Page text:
Physics Stack Exchange is a question and answer site for active researchers, academics and students of physics. Join them; it only takes a minute:

Sign up
Here's how it works:
  1. Anybody can ask a question
  2. Anybody can answer
  3. The best answers are voted up and rise to the top

I have been taught in school that atoms cannot have more than 8 electrons in the outer shell. Palladium atom's electron configuration is 2,8,18,18. Why isn't it 2,8,18,17,1 like the case of Platinum 2,8,18,32,17,1 or Nickel 2,8,17,1 and they are all in the same group?

share|cite|improve this question
up vote 8 down vote accepted

As suggested by M.Sameer I convert my comment into an answer:

Dear M.Sameer: It seems that you are missing that the $n+\ell$ Madelung rule is not an exact result derived from first principles, but rather a rule of thumb, that holds for, say, approximately 95 percent of all the elements, with important exceptions, cf. this wikipedia page. Nevertheless, there are semi-rigorous theoretical arguments why such a rule of thumb should hold to a good approximation.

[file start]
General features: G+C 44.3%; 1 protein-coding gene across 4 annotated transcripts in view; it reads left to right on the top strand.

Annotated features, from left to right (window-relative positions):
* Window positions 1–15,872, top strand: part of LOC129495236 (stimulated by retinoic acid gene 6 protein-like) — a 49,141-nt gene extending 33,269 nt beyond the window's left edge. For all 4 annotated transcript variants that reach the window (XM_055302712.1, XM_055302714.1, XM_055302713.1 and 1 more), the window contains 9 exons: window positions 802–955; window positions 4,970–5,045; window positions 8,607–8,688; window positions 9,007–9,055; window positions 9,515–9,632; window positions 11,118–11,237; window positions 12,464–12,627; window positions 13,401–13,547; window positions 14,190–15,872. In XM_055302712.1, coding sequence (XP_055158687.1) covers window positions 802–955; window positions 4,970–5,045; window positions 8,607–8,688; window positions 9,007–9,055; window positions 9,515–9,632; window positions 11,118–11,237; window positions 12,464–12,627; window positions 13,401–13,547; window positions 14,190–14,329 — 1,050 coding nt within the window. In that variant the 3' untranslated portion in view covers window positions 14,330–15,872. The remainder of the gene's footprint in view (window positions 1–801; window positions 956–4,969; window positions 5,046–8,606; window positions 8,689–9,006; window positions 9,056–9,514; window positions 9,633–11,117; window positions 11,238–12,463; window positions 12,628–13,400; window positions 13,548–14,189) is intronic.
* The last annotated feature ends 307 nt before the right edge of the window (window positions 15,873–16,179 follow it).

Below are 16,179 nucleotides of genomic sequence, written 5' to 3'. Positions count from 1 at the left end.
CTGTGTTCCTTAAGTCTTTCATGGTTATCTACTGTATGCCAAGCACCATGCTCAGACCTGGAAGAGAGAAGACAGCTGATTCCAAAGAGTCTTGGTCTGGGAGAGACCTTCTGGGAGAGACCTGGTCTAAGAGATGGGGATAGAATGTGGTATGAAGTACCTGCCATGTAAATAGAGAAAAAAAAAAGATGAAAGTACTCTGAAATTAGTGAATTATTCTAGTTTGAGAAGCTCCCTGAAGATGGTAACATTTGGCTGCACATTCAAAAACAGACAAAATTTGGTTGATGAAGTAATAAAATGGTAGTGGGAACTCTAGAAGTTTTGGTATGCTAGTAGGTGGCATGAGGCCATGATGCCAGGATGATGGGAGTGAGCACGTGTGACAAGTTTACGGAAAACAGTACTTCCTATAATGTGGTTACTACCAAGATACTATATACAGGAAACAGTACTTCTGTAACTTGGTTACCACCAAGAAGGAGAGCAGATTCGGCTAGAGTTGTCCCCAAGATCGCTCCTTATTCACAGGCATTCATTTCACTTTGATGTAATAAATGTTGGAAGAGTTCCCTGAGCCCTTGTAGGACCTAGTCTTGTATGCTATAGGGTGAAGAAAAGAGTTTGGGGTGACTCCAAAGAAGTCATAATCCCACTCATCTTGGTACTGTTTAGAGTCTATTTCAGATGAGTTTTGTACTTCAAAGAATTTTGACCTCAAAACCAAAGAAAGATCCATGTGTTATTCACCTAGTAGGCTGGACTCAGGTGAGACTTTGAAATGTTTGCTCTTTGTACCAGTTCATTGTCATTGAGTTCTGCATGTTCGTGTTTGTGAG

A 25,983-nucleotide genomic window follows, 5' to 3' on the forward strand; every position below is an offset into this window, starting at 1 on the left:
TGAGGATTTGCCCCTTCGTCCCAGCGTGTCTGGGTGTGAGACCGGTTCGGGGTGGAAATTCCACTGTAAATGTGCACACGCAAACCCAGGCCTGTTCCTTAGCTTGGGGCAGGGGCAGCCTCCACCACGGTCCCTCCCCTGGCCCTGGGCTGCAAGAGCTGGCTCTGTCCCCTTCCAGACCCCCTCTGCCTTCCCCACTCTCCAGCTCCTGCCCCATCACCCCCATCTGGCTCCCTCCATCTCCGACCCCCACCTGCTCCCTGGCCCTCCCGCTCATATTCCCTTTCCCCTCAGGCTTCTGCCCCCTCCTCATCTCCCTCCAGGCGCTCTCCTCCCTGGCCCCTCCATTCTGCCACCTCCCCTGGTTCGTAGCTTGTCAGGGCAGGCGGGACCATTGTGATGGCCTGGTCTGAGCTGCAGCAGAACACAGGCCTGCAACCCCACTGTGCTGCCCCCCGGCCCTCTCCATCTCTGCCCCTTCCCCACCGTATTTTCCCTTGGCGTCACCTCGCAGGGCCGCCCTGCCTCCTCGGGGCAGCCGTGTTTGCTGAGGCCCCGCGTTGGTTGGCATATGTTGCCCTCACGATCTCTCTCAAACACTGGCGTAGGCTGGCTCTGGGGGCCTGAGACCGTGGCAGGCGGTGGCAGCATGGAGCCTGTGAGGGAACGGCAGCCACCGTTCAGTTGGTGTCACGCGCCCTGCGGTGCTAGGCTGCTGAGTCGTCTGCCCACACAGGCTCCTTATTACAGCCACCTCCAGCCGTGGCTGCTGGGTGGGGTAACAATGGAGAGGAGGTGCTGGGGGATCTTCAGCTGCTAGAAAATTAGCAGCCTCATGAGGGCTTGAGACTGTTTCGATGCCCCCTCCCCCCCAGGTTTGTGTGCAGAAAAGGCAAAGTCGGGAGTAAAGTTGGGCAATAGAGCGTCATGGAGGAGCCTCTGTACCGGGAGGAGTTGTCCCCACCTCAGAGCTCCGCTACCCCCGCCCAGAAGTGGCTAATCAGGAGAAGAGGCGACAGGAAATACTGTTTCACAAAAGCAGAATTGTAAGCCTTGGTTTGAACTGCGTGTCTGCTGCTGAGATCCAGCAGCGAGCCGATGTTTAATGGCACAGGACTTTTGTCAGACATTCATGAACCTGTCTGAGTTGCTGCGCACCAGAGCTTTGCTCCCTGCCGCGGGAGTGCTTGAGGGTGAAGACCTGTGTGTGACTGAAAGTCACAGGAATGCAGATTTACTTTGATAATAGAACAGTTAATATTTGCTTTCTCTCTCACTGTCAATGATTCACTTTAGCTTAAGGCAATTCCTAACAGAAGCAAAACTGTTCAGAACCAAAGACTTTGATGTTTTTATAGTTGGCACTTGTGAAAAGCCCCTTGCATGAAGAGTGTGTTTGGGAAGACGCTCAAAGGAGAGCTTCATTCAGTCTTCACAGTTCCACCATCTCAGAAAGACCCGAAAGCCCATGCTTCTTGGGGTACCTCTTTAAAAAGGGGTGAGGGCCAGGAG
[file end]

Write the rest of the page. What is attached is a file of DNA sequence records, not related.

share|cite|improve this answer

all d-block elements will have their last electron in 'd' orbital. thus even if it is in the 5th period it has no 5th shell as it first fills the 'd' block in 4th shell

share|cite|improve this answer
That isn't true. The $5s$ orbital (usually) has a lower energy than the $4d$, so electrons will start filling the $5s$ orbital before they start filling the $4d$ orbital. – John Rennie Feb 28 '15 at 6:42

Your Answer


By posting your answer, you agree to the privacy policy and terms of service.

Not the answer you're looking for? Browse other questions tagged or ask your own question.